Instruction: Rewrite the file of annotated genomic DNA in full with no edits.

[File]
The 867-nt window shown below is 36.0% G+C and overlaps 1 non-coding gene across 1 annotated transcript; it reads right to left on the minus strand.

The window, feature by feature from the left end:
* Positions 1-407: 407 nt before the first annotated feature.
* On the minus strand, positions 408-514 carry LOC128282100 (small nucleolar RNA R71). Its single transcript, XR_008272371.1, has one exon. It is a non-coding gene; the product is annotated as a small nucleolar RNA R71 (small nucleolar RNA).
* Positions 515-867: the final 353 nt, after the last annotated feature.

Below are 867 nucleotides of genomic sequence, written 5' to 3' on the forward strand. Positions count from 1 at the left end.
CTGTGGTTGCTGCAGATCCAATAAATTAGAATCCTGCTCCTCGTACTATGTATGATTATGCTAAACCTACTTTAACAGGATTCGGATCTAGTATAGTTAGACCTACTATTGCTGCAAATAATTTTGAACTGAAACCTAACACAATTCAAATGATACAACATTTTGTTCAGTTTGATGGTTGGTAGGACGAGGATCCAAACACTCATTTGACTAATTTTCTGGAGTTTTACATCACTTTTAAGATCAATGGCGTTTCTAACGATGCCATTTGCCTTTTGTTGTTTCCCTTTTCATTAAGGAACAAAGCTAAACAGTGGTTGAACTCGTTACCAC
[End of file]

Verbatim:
The 867-nt window shown below is 36.0% G+C and overlaps 1 non-coding gene across 1 annotated transcript; it reads right to left on the minus strand.

The window, feature by feature from the left end:
* Positions 1-407: 407 nt before the first annotated feature.
* On the minus strand, positions 408-514 carry LOC128282100 (small nucleolar RNA R71). Its single transcript, XR_008272371.1, has one exon. It is a non-coding gene; the product is annotated as a small nucleolar RNA R71 (small nucleolar RNA).
* Positions 515-867: the final 353 nt, after the last annotated feature.

Below are 867 nucleotides of genomic sequence, written 5' to 3' on the forward strand. Positions count from 1 at the left end.
CTGTGGTTGCTGCAGATCCAATAAATTAGAATCCTGCTCCTCGTACTATGTATGATTATGCTAAACCTACTTTAACAGGATTCGGATCTAGTATAGTTAGACCTACTATTGCTGCAAATAATTTTGAACTGAAACCTAACACAATTCAAATGATACAACATTTTGTTCAGTTTGATGGTTGGTAGGACGAGGATCCAAACACTCATTTGACTAATTTTCTGGAGTTTTACATCACTTTTAAGATCAATGGCGTTTCTAACGATGCCATTTGCCTTTTGTTGTTTCCCTTTTCATTAAGGAACAAAGCTAAACAGTGGTTGAACTCGTTACCAC